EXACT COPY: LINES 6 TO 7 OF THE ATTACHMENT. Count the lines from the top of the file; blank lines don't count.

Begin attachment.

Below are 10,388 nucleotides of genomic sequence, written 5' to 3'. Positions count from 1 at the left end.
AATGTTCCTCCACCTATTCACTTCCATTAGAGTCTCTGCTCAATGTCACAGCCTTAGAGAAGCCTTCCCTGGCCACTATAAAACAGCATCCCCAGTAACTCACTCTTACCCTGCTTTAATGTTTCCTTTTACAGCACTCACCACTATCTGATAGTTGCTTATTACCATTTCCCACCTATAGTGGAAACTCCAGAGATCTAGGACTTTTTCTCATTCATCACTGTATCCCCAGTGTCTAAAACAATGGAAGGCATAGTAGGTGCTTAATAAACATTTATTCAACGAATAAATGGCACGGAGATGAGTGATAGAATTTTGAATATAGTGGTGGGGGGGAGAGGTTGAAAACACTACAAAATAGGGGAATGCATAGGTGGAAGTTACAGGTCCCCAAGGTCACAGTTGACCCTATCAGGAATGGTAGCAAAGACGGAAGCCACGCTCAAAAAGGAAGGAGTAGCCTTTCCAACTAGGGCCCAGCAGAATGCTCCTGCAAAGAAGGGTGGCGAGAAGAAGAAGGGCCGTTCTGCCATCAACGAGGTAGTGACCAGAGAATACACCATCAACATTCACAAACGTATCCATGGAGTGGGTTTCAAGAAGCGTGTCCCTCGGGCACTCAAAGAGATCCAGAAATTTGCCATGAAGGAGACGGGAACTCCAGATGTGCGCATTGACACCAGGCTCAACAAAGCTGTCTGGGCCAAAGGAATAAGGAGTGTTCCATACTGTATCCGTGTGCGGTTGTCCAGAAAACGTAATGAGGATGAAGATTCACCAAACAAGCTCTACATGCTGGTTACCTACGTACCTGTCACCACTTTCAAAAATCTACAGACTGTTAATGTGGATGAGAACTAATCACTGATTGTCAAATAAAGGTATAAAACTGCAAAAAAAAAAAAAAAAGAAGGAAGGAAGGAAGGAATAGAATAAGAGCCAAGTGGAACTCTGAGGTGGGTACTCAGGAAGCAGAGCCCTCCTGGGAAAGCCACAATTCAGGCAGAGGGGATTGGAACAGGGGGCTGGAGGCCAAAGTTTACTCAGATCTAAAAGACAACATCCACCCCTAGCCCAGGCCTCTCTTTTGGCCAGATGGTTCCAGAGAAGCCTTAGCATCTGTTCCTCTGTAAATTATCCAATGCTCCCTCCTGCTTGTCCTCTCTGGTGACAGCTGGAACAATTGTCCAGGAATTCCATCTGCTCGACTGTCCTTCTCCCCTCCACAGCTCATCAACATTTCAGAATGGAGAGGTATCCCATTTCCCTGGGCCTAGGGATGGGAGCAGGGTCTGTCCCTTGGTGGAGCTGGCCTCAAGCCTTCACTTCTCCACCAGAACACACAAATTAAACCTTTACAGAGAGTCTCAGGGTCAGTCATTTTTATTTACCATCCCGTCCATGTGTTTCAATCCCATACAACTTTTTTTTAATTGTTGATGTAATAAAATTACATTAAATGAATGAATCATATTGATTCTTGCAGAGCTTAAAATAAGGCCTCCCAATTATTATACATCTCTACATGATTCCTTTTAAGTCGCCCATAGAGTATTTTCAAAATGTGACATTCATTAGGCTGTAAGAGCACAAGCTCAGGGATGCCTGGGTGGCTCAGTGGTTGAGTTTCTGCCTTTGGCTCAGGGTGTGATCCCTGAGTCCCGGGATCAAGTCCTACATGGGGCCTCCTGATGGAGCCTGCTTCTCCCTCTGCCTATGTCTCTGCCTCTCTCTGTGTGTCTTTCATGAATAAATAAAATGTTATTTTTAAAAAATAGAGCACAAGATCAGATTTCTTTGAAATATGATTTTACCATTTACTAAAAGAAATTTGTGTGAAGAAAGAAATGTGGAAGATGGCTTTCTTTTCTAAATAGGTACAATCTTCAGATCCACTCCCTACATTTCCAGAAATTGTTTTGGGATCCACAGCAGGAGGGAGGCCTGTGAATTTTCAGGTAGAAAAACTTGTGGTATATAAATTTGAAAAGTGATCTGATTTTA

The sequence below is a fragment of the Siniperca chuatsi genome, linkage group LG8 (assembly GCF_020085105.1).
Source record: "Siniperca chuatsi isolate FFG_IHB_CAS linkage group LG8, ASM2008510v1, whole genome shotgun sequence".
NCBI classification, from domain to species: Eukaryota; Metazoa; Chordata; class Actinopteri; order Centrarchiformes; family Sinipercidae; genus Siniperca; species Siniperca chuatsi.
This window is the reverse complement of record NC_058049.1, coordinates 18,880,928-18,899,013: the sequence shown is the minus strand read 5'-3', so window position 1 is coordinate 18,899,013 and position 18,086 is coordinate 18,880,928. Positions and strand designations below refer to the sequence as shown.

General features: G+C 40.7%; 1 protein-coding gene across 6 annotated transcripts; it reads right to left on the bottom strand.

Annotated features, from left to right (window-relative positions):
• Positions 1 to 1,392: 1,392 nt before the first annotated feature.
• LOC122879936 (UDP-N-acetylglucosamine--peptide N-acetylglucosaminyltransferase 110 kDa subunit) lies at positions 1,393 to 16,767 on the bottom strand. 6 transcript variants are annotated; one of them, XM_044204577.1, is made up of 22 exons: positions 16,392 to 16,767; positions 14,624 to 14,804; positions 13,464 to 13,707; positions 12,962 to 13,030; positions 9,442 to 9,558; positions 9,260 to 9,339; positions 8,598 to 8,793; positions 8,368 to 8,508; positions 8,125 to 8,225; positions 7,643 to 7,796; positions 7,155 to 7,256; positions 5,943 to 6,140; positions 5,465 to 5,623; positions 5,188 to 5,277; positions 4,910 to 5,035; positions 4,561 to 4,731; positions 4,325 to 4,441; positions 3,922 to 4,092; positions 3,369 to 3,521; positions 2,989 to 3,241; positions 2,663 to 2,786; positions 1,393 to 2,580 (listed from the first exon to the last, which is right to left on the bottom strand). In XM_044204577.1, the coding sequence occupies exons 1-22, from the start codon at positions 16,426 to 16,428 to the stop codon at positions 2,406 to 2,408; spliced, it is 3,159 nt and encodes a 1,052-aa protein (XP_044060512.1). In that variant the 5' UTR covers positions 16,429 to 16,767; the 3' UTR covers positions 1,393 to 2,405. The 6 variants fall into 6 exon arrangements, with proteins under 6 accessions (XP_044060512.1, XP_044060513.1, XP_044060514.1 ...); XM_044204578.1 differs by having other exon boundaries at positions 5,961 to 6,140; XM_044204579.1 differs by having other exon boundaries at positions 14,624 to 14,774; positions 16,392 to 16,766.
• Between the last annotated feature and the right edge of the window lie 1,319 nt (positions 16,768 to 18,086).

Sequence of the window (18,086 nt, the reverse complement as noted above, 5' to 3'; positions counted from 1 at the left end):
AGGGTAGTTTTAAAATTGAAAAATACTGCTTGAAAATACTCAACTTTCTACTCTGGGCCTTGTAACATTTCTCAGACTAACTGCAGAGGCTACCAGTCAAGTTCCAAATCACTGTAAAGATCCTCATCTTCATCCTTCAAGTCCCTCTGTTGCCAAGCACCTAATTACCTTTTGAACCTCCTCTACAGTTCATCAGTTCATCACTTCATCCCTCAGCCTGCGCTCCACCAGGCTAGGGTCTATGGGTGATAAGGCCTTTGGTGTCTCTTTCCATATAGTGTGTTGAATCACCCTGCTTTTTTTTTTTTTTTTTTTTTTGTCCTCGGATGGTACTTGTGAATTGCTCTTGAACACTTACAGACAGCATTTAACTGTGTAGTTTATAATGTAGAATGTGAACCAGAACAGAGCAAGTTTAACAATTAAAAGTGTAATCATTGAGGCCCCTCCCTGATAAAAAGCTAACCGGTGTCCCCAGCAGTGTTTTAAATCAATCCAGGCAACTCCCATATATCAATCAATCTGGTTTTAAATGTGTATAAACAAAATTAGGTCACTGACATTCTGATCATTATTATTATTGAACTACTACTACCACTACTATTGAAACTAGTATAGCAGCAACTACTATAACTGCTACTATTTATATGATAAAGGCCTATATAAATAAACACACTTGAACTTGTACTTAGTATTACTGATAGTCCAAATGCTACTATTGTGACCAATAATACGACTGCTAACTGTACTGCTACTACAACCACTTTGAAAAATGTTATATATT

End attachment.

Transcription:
This window is the reverse complement of record NC_058049.1, coordinates 18,880,928-18,899,013: the sequence shown is the minus strand read 5'-3', so window position 1 is coordinate 18,899,013 and position 18,086 is coordinate 18,880,928. Positions and strand designations below refer to the sequence as shown.

General features: G+C 40.7%; 1 protein-coding gene across 6 annotated transcripts; it reads right to left on the bottom strand.